According to that story, Texas home sales "rose by more than 4% in the first quarter of 2015". It then goes on to say that the increase comes as the inventory of available properties "dropped to an all-time low" in the latest report from the Texas Association of Realtors.

There you have it. From the same link on a newspaper web site, we see two sources showing doom and gloom, while two others show a most positive spin.

What do I think? I'm sticking with what I consider to be more important facts. Such as this being the month of May, and that I'm still finding photos of available homes for sale in the northeast part of the country with piles of snow in the photos.

While I look at those, others sit and wonder why those homes aren't selling at all, or fetching the prices they once did.  


Wednesday, April 29, 2015

Buffalo Still Lost In The Shuffle

Here we are in "spring market" and with May almost here we are closing in on six months since the severe snow storm which crippled the Buffalo area in November. The temperature in Buffalo at press time was 51 degrees.

Time to follow up and see how the local real estate market is presenting itself. I went on through the Buffalo News web site, chose a price range of "homes for sale", waiting to see how 'with it' the agents are in terms of promoting available properties.

If only my findings were anywhere near what I hoped for. Or, if I was a seller in the Buffalo area, what I would expect. Instead, the advertising is still as much of a disaster as the snow storms.

The first ten properties came up. As usual, the primary photo is the first impression. On April 29th, TWO listings showed primary photos with snow on the ground. The one at 11 Cedarbrook Drive in 
Lancaster, New York showed a huge pile of snow engulfing the home. On April 29th??

Three other properties (in just this one price range!) had either no photo at all or a generic one which had nothing to do with the properties they represent. Total those up, and my random search starting at $225,000 for 2+ bedrooms came up with HALF of the first web page of properties starting with a bad impression.

Just as I pointed out the same week after the big storm hit, the technology is in place to be able to update photos and property information with regard to weather and other factors which impact the potential sale of homes. Those homes on streets which were plowed and/or had easy access to grocery stores and other necessities should have had updated information to demonstrate that to potential buyers that very week.

However, seeing this poor representation literally months later for the same area has no excuse. Those ten listings I looked at are from a variety of local realty offices and agents. Even the "good" ads for homes for sale get tarnished when a potential buyer sees snow covered lawns and careless generic photos for a first impression.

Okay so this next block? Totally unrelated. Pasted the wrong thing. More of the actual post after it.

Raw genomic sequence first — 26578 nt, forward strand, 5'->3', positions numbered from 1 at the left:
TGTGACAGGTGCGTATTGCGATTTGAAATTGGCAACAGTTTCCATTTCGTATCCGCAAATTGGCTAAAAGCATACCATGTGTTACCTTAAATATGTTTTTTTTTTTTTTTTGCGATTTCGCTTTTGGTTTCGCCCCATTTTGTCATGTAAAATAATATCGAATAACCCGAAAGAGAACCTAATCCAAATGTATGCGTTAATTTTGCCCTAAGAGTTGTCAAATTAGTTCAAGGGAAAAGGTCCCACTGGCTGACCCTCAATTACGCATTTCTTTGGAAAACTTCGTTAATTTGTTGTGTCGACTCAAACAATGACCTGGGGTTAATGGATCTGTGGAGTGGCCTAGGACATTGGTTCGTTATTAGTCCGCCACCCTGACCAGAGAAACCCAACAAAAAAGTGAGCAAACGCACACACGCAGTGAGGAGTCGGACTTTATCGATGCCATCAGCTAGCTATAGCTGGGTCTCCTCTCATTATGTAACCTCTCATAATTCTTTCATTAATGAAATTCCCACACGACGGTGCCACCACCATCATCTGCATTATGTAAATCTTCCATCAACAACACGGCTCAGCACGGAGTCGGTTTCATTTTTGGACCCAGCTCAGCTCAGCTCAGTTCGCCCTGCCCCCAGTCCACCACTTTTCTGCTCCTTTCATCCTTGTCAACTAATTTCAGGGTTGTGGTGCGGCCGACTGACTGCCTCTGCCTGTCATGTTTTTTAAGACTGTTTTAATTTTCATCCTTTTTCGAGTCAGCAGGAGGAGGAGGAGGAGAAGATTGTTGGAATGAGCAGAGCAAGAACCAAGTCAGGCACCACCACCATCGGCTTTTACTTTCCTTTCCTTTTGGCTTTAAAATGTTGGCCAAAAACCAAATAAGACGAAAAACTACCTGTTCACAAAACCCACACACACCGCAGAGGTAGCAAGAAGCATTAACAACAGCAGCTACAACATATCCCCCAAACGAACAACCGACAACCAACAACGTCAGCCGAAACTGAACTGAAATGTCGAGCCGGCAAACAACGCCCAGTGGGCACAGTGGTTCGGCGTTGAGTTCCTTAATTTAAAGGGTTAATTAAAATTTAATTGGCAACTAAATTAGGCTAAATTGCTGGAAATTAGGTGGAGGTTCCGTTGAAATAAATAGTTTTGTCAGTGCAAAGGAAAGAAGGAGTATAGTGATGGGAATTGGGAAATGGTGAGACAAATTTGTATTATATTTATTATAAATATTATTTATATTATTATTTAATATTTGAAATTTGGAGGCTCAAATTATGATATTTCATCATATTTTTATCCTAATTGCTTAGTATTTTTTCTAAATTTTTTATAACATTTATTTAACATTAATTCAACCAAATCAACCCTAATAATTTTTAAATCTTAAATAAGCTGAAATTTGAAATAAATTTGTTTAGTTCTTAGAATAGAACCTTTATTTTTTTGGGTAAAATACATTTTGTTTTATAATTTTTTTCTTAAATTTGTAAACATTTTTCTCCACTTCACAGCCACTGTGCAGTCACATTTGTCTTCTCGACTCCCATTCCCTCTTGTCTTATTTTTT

What makes this even more insane is that the Cedarbrook Drive property is shown with "PRICE REDUCTION" as the headline. So let's get this straight. The home with a primary photo (at the end of April) showing it surrounded by piles of snow and with "Large front porch perfect for warm weather relaxation" in the description copy hasn't sold at a higher price.

Because of this, that seller is "forced" to accept less money?

This listing is just one example out of thousands where poor advertising and marketing is the culprit. However, it is not just this seller that loses out. Thousands of other home owners lose out because of crap like this.

If and as the Cedarbrook Drive home sells for less money, it will serve to lower the value of nearby homes, and so goes the cycle. Long time home owners then lose out on money they should be entitled to because some agents don't bother keeping their listing advertisements up to date.

Something needs to be done about this.


Thursday, April 23, 2015

Home Sales Statistics Don't Lie..... They Disagree

The one real estate statistic I believe hasn't been proven yet. But I think it is safe to estimate that at least 99% of consumers do not make purchase or selling decisions based on the market statistics they read.

Within the past 24 hours (at press time), we have had another set of examples that you can believe what you prefer to believe.

Last night, the National Association of Home Builders issued a "story" about how much existing home sales have risen this year, especially in March (2015) when compared with previous months and with March of 2014.

The story tells us how first-time buyer shares have increased, how there is more inventory than in recent months, and how the number of distressed home sales have dropped.

The very next morning, the Associated Press published a story headlined "New home sales collapsed in March".

Although the AP story also reports that new home sales were higher, the very same story also says new home sales dropped 33% percent in the Northeast and 15.8% percent in the South. And that the median sales price fell 1.7% since March 2014.

Seeing these "stories" within hours of each other makes me feel the same way as the times I received those "Now is the time to sell!" mailers and e-mails from real estate agents at the same as my home was more than $100,000 underwater.

For the millions who cannot buy or sell a home due to circumstances beyond their control, this arranging of information is in the same category as the drug commercials with potential side effects much worse than the purpose of the drug.

Unfortunately, this is how it goes in real estate these days. Too many people working statistics in their favor and not enough of them concentrating on actually fixing the market.



Tuesday, April 14, 2015

How To Sell The Only House In Town

Suppose you had the only residential listing in town. Would it would "sell itself"? Some realty agents seem to think so. That is not how it works.